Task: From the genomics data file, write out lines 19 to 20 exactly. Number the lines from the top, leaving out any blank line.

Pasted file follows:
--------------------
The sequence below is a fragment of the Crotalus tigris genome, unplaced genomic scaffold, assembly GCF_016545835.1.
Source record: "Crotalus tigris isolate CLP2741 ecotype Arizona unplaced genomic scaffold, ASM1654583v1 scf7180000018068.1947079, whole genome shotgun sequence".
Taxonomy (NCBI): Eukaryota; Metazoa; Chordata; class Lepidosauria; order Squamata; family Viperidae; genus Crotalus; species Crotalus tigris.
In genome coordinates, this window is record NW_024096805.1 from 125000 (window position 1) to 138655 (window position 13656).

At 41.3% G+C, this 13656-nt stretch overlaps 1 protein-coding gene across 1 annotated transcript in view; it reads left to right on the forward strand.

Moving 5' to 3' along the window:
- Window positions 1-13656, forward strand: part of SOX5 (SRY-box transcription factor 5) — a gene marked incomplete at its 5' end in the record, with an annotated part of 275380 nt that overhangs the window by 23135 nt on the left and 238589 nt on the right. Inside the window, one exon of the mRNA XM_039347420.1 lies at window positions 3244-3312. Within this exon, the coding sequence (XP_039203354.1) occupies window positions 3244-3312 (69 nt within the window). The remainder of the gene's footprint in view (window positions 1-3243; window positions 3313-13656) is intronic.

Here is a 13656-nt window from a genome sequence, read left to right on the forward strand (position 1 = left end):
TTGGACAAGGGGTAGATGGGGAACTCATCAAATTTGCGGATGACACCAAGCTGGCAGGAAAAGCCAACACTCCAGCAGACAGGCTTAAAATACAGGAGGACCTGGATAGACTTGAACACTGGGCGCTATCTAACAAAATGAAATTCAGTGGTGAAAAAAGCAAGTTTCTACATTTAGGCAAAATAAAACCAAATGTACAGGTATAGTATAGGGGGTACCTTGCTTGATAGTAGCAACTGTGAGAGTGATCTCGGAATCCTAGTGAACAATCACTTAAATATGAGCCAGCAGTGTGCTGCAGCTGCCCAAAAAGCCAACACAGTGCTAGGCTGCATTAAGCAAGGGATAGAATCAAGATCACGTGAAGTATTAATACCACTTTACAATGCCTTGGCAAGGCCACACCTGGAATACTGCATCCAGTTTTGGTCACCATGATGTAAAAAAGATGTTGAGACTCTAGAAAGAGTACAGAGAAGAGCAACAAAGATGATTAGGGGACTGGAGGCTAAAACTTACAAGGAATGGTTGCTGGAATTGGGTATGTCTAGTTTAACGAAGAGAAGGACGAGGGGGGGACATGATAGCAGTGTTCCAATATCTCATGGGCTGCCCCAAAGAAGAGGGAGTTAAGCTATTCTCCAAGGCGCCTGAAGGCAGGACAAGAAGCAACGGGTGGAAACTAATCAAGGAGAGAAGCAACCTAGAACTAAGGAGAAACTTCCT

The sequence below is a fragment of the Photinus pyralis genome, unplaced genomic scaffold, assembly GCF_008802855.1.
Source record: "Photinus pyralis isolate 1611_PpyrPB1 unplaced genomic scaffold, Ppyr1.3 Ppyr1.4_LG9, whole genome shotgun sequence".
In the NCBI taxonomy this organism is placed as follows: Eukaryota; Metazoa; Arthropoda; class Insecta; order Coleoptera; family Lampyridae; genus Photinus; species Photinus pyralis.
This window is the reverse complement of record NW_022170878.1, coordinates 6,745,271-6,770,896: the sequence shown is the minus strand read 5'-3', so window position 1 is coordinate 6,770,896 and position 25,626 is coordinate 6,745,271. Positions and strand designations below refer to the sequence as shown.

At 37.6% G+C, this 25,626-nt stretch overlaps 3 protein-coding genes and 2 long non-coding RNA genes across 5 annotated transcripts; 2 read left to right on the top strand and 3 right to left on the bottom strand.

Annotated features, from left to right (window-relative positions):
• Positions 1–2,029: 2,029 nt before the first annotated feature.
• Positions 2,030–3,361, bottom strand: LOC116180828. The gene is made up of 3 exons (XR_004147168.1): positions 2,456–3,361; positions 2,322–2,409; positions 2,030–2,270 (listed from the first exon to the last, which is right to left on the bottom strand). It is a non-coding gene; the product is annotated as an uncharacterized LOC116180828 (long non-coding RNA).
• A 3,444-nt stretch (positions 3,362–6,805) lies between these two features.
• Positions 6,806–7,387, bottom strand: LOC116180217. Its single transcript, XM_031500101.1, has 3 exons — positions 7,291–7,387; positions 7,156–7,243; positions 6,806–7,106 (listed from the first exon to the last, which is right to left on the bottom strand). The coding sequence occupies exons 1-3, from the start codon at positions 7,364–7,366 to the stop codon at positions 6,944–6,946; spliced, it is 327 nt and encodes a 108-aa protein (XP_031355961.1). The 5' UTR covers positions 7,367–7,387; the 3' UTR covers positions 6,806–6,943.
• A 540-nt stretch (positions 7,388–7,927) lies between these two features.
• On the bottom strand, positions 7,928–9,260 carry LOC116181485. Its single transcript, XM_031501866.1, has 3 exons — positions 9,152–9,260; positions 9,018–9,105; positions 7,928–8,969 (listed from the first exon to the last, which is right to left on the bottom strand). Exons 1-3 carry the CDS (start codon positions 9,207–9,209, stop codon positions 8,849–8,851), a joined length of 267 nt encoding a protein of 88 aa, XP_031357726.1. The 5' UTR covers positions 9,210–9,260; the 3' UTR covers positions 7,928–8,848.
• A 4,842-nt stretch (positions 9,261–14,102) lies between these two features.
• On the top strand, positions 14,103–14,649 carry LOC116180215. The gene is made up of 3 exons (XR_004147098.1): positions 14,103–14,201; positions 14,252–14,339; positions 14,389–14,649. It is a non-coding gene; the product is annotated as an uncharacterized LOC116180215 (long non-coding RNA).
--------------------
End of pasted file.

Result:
• Positions 6,806–7,387, bottom strand: LOC116180217. Its single transcript, XM_031500101.1, has 3 exons — positions 7,291–7,387; positions 7,156–7,243; positions 6,806–7,106 (listed from the first exon to the last, which is right to left on the bottom strand). The coding sequence occupies exons 1-3, from the start codon at positions 7,364–7,366 to the stop codon at positions 6,944–6,946; spliced, it is 327 nt and encodes a 108-aa protein (XP_031355961.1). The 5' UTR covers positions 7,367–7,387; the 3' UTR covers positions 6,806–6,943.
• A 540-nt stretch (positions 7,388–7,927) lies between these two features.